A Book Review by Tony Williams.
This book falls into the now familiar category of Cityscape Studies but focuses on representations of Berlin from the period of Walter Ruttmann’s well-known documentary Berlin – Symphony of a Great City (1927) to more recent depictions of a landscape that has been drastically affected and changed by various historical and political movements. Published by the prestigious University of Minnesota Press (that also publishes the dense theoretical works of authors such as Tom Conley) the reader must expect the presence of challenging prose, sometimes obtuse theoretical language, and the expectation of an academic version of Laura Mulvey’s well-known non-pleasure concept from her well-known theoretical essay. In other words, this is not an easy read. However, should the reader persevere through its contents some rewarding insights may accrue but ones necessitated by viewing or reviewing several of the films discussed, such as Wings of Desire (1987), Run Lola Run (1998), and Good Bye, Lenin! (2003).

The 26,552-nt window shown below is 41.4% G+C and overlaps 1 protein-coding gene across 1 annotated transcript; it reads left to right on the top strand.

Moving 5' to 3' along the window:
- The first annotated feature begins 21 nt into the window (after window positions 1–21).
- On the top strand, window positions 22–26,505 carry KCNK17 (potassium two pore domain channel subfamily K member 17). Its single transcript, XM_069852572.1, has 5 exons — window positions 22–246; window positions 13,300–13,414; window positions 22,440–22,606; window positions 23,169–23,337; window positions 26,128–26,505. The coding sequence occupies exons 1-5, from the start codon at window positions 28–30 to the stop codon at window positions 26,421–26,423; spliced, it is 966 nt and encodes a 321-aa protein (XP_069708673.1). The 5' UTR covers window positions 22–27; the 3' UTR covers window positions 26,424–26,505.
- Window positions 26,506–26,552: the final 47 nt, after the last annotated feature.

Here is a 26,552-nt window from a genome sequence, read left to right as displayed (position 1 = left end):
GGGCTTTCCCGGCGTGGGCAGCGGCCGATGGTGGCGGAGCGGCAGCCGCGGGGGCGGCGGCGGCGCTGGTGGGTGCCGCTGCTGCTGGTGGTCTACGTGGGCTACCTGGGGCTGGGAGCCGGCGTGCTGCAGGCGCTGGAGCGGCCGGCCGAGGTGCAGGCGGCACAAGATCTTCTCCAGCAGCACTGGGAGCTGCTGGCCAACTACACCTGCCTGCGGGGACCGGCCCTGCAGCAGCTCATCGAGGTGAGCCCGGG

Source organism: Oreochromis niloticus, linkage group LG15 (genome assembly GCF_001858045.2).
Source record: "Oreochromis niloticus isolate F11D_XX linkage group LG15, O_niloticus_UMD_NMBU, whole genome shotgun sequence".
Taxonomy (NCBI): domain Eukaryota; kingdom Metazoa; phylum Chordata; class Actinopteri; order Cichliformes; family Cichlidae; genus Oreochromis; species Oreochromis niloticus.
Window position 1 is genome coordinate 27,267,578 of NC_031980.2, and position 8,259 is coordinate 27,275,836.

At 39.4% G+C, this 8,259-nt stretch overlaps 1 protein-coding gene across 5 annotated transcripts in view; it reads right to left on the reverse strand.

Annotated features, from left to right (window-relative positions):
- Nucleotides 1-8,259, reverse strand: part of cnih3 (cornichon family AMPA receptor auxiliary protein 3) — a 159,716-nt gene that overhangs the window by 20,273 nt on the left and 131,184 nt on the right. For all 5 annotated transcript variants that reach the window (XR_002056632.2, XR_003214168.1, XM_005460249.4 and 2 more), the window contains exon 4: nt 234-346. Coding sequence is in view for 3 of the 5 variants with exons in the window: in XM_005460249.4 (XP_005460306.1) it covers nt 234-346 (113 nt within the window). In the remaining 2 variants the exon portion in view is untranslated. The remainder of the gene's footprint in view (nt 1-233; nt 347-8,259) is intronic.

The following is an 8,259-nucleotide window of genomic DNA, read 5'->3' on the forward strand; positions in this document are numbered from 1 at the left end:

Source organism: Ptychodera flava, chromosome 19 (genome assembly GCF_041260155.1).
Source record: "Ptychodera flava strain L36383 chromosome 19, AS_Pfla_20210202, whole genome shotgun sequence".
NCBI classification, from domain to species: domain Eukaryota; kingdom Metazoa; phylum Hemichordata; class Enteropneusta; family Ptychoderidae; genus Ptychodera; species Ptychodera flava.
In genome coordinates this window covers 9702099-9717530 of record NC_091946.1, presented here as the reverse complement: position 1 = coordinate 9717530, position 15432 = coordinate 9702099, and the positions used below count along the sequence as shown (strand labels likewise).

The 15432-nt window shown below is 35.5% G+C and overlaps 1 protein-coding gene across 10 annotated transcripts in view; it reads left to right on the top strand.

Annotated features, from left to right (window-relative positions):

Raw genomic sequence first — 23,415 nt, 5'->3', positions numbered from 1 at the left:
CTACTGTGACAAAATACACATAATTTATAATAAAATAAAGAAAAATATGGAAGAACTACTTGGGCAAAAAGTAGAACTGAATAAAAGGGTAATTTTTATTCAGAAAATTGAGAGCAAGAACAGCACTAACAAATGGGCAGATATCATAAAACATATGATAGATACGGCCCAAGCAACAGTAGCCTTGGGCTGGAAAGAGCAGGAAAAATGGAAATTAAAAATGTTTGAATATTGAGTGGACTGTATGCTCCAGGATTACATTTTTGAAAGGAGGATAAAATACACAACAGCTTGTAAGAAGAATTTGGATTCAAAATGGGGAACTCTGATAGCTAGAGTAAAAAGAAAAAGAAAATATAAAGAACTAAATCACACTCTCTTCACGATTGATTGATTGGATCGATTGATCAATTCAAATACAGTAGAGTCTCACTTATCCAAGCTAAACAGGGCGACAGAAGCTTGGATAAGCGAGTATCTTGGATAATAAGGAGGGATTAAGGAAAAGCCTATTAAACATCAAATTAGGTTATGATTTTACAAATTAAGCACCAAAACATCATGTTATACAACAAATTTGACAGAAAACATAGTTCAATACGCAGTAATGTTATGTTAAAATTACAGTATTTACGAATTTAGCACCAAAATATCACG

Such a process aids in exploring Wagner’s goal in paying “attention to culturally and historically specific geographies and locations and an awareness of how moving image media construct and circulate representations of place and urban space” (5) as well as examining “clusters of historically related films that, together, portray complicated and sometimes contradictory versions of urban space” (6). This thesis statement leads to an examination of selected films such as the above-mentioned group in various chapters as well as some neglected ones, like pre-Wall East and West ideological cartographic youth films such as Eine Berliner Romanze (DEFA, 1956), Berlin – Ecke Shoenhauser (DEFA, 1957), Die Halbstarken (FRG, 1956, which received a Western release under the title of Teenage Wolfpack, starring the young Horst Buchholz, who eventually became one of The Magnificent Seven), and Endstation Liebe (1958). These films comprise the second chapter “Generation 1950s A Place for Us” that follows the author’s introduction and the first chapter “Remake Berlin Symphonies and the Myth of the Weltstadt.” Both this chapter and chapter four, “Orientation Geographical Didacticism and the X-Films of New Berlin,” are the most rewarding in this book as they focus on films and their relationship to a changing geographical city landscape especially as the latter focuses on placing Run Lola Run and Good Bye, Lenin! within a relevant cultural and geographical construction. Viewing Lola and returning to this chapter proved extremely informative.